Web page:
The judge did something so unusual that everyone was blindsided.
He basically instructed my ex-husband's side to motion for a nonsuit (so unusual in family court they hadn't thought of it themselves), then granted it and read a massive statement that he had prepared beforehand. In other words, there was no actual trial, and the judge came to court with his ruling already decided.
My ex-husband won the day due to a technicality.
The judge then made very clear that he would certify the case for immediate appeal and send it up to appeals court, which has a power that superior court (his court) does not: the power to change the law. He also admitted that he was "not certain" about some of his legal conclusions resulting in his decision.
(It was later explained to me that if there had been a factual trial, and my ex-husband had won because of those same procedural issues, then I would have had little chance for an appeal.
Instead, as my lawyer told me, "This is just beginning."
"You mean after two years," I said, "it's just beginning."
He said, "The law moves slowly.")
The immediate appeal means that my ex-husband's assets remain frozen (he has to get my permission to sell stock or move things around).
The judge also told my ex in no uncertain terms that he would have to continue paying my legal fees. My ex is not happy about this. The law states that both parties are entitled to adequate defense, and if one party can't pay (that would be me) -- and the other party can (that would be him) -- then the latter party is responsible for the fees. The case has already cost my ex-husband several million dollars (and my lawyer and his lawyer have been in court over this issue several times).
"This case is far from over," the judge declared. "Things might not have gone her way today, but the outcome of this case is still unpredictable....and there are" as he stared pointedly at my ex-husband "hundreds of millions of dollars at stake ."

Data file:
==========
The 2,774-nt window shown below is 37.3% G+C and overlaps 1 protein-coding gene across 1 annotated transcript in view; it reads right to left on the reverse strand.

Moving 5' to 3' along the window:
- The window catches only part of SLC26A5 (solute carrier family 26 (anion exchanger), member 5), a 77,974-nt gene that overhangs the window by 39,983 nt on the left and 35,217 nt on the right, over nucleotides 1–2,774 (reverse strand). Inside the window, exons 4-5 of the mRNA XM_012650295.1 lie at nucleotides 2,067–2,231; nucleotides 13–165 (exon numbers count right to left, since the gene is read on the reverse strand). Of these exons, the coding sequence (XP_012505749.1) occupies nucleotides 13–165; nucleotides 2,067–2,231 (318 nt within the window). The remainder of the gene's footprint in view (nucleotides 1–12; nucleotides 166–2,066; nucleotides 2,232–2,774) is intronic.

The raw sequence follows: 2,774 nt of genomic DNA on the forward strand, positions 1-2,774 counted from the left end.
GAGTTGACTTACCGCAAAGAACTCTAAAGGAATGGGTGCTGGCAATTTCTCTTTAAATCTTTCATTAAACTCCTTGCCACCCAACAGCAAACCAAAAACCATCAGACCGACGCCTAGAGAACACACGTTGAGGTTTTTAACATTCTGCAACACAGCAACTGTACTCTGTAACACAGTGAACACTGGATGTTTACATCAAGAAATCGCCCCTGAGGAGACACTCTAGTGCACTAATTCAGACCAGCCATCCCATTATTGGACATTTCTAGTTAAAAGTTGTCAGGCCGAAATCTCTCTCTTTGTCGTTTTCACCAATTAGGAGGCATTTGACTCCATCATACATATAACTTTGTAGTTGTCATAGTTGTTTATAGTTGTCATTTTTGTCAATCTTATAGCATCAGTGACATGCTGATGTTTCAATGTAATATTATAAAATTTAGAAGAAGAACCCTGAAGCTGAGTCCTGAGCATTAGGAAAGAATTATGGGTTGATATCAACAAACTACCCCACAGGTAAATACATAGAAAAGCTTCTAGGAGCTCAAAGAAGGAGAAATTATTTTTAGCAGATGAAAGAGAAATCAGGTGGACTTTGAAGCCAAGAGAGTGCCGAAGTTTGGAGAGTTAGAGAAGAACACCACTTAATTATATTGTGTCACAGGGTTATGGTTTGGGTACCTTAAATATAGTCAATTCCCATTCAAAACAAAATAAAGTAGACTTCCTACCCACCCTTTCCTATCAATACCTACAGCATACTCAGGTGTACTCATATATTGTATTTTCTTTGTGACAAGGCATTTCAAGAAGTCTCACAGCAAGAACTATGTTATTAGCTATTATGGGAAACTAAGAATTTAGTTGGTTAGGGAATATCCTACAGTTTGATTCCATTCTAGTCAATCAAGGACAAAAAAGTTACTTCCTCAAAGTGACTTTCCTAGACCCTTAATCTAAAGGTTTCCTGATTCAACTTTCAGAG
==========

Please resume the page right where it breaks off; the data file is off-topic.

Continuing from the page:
(This part, by the way, happened after lunch. I suspect it was during lunch when "a source close to Mr Musk" contacted Venturebeat and told them that he had already won the case and an appeal was "unlikely".)
The judge also commended -- repeatedly -- the "excellent lawyering" that had taken place on both sides in the two years leading up to this trial, "the best that I have seen".
The irony of this whole thing is that I don't want hundreds of millions of dollars . I think my ex-husband is brilliant and works like a demon and deserves his success and his wealth. But I also think -- after eight years of marriage and six kids (five surviving) -- that I am entitled to a fair settlement, which does include a small piece of "community" property (other than the house, which is mine, and it is a lovely house, and I am so stupidly privileged that it's ridiculous, and this whole thing is surreal). My ex-husband and I remain in serious disagreement as to what "fair" is, and we also remain in serious disagreement about certain issues surrounding the postnup.
As always, I hope for resolution in near future.
* Mediation confidentiality also swallows up something called "undue influence". Because of the relationship between husband and wife -- and the highest standard of fiduciary duty that they owe each other -- a postnuptial agreement is regarded differently than a prenuptial agreement. If the agreement is extremely one-sided -- if one partner gives up as much as I did without getting something equal or nearly equal in return -- then the law decides that "undue influence" took place (ie: the less powerful partner was pressured or coerced) and renders the agreement invalid. Because of mediation confidentiality, however, "undue influence" can't be applied to my case.